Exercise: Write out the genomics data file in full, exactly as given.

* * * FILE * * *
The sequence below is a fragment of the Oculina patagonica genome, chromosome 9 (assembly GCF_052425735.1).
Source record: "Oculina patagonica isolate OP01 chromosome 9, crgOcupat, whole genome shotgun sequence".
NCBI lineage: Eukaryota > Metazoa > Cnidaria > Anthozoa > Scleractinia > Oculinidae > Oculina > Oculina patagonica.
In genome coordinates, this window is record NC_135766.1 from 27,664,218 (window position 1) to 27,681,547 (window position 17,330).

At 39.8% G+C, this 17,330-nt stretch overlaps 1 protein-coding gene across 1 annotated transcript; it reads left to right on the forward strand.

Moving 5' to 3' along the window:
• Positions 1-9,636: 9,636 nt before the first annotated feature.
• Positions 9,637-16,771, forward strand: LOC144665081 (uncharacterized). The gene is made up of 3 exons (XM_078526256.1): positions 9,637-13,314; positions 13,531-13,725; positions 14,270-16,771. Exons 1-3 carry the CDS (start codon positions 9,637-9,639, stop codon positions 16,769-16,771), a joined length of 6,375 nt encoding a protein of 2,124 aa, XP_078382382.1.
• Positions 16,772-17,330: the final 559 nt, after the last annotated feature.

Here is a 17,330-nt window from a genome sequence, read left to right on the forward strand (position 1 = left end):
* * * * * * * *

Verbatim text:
The sequence below is a fragment of the Oculina patagonica genome, chromosome 9 (assembly GCF_052425735.1).
Source record: "Oculina patagonica isolate OP01 chromosome 9, crgOcupat, whole genome shotgun sequence".
NCBI lineage: Eukaryota > Metazoa > Cnidaria > Anthozoa > Scleractinia > Oculinidae > Oculina > Oculina patagonica.
In genome coordinates, this window is record NC_135766.1 from 27,664,218 (window position 1) to 27,681,547 (window position 17,330).

At 39.8% G+C, this 17,330-nt stretch overlaps 1 protein-coding gene across 1 annotated transcript; it reads left to right on the forward strand.

Moving 5' to 3' along the window:
• Positions 1-9,636: 9,636 nt before the first annotated feature.
• Positions 9,637-16,771, forward strand: LOC144665081 (uncharacterized). The gene is made up of 3 exons (XM_078526256.1): positions 9,637-13,314; positions 13,531-13,725; positions 14,270-16,771. Exons 1-3 carry the CDS (start codon positions 9,637-9,639, stop codon positions 16,769-16,771), a joined length of 6,375 nt encoding a protein of 2,124 aa, XP_078382382.1.
• Positions 16,772-17,330: the final 559 nt, after the last annotated feature.

Here is a 17,330-nt window from a genome sequence, read left to right on the forward strand (position 1 = left end):